Re: Pole Pig Question
> Original Poster: "Ryan Ries" <spud-at-wf-dot-net>
> Hey. In my search for a distribution transformer, a
>couple of questions came to my mind. First of all, I
>have observed that single-phase transformers only
>have one high voltage terminal, while triple-phase
> transformers have two.
No, not quite. A 3 phase pig will have to have at least 3
horns, possibly 4, depending on the internal configuration.
A one horned pig (single phase) has one input terminal
connected to the case of the pig. This means you need
less insulation (cheaper, easier to do). Similar to a MOT
configuration, where the inner core winding is held at
ground potential. The two horned pigs have no connection
(on the HV side) with the case,which needs better
insulation to survive, but they are NOT 3 phase units.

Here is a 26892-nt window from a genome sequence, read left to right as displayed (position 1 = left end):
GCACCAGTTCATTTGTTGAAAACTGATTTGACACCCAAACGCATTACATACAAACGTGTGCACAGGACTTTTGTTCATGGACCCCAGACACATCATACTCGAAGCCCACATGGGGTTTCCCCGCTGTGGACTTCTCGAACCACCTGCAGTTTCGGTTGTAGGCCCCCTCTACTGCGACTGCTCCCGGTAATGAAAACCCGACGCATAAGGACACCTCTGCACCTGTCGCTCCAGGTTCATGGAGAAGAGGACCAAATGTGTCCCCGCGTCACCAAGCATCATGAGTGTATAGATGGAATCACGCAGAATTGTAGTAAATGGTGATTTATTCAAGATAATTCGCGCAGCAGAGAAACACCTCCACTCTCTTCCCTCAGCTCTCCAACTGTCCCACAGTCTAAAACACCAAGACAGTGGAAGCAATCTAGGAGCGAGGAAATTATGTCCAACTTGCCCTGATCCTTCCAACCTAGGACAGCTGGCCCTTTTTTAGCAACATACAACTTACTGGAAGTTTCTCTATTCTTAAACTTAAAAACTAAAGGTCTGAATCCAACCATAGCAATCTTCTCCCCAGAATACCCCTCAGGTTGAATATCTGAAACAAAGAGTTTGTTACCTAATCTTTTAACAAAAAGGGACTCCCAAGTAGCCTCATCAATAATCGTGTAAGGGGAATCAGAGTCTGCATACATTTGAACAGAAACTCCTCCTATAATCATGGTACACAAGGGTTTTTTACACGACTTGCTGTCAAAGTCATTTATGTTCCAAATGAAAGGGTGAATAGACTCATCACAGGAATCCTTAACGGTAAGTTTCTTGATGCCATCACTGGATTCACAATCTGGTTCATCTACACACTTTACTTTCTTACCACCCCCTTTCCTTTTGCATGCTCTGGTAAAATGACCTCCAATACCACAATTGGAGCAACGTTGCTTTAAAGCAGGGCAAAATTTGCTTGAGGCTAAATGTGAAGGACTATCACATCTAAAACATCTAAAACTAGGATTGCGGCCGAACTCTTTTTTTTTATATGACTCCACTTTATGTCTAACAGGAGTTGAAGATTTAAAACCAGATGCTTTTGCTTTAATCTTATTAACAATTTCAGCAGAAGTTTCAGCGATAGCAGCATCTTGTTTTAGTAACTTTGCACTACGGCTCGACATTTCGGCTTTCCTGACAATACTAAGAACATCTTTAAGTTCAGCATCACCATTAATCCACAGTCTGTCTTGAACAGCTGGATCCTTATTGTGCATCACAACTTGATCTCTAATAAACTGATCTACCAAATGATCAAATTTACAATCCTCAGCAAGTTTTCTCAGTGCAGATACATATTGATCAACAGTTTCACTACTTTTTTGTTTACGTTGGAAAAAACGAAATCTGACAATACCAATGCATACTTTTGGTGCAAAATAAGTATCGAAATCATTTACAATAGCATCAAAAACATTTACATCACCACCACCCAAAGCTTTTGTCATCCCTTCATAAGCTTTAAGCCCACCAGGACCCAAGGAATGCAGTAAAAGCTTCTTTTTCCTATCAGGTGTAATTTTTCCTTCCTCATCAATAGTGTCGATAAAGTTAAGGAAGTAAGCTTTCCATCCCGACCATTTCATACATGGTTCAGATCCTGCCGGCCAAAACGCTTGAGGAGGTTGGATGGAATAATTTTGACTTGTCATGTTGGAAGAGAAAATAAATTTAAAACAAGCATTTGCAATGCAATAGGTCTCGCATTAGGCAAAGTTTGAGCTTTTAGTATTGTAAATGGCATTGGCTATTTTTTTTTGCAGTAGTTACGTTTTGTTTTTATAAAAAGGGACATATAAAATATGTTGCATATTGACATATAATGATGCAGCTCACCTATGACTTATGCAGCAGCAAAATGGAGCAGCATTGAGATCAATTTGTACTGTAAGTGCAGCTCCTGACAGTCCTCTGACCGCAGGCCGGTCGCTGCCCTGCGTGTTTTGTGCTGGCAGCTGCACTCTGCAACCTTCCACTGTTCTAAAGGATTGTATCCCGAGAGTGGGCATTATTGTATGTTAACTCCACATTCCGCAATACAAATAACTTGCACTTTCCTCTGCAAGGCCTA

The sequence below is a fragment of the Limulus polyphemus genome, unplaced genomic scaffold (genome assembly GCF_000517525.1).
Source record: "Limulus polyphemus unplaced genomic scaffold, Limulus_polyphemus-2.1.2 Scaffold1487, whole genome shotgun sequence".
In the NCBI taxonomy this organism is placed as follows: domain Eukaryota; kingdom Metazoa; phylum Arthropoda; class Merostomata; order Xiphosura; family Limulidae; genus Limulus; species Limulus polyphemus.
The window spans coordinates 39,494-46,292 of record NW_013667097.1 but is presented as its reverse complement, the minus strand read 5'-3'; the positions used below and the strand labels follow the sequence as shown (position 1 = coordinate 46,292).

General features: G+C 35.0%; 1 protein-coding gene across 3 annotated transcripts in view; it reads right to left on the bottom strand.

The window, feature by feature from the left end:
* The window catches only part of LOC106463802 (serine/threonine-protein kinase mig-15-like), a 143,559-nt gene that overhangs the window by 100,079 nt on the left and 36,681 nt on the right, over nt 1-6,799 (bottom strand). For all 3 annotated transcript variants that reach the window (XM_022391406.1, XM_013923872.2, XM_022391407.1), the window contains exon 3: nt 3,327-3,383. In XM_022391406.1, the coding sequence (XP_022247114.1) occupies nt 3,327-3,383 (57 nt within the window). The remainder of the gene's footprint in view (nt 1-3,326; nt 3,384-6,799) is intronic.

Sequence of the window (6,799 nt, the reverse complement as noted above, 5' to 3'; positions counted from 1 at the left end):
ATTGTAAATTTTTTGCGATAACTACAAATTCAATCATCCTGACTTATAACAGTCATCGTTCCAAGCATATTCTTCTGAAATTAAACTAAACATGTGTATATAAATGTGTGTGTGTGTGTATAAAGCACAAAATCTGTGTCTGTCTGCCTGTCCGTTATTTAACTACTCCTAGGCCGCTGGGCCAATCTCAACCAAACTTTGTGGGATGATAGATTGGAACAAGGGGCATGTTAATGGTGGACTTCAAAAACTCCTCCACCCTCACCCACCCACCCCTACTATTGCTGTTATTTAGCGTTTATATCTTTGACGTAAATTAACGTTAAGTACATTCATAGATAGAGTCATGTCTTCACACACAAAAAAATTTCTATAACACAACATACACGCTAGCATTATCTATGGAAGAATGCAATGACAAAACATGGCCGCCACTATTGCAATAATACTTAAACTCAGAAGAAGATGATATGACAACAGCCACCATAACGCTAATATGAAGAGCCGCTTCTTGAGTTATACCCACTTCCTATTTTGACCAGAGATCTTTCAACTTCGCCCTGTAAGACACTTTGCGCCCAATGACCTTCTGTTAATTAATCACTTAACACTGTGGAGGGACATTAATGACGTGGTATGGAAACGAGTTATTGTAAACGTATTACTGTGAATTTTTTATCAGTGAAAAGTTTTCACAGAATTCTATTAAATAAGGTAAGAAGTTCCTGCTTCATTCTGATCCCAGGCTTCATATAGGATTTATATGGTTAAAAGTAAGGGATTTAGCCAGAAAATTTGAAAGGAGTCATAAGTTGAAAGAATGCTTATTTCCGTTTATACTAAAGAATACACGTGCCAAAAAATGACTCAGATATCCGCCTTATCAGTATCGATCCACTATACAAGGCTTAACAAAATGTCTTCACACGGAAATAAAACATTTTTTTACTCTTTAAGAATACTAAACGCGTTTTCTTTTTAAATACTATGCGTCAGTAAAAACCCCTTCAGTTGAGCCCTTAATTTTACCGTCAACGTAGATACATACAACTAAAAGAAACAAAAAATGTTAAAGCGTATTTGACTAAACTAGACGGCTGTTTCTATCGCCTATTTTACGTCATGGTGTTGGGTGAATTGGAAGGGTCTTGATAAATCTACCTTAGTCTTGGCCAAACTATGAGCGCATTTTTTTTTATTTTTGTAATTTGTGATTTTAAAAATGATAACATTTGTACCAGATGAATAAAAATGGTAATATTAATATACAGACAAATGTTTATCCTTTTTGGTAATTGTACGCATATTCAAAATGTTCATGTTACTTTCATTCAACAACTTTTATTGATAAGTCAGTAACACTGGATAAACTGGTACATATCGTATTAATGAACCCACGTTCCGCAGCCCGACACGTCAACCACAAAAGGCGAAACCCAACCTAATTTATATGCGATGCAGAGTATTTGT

> Others have weird things like 7200/12470Y, or 12470GY/7200.
> Could you please explain this to me also? I have a feeling
> it has to do with the 1-phase and 3-phase thing, but I don't know.
Correct. In a three phase circuit (using the above example)
you will have 7200 volts between a phase (R, S or T) and N (or
ground for insulation purpose) and between two phases (like R &
S) you have 12470V. The Y means a "Y" configuration used in
wiring 3 phases. Picture each leg of the Y as a coil of the
transformer or, in most cases, 3 sets of transformers. The GY
means grounded Y circuit AFAIK, where N is also connected to
For headache free operation stay away from single framed 3
phase xformers as you canīt series or parallel the winding easily,
which means you would need to rectify the three phases and
go for a DC setup. Of course ONLY step up to a pig if you have
gathered lots of experience in the HV field. They donīt hurt you,
they kill you.
Coiler greets from Germany,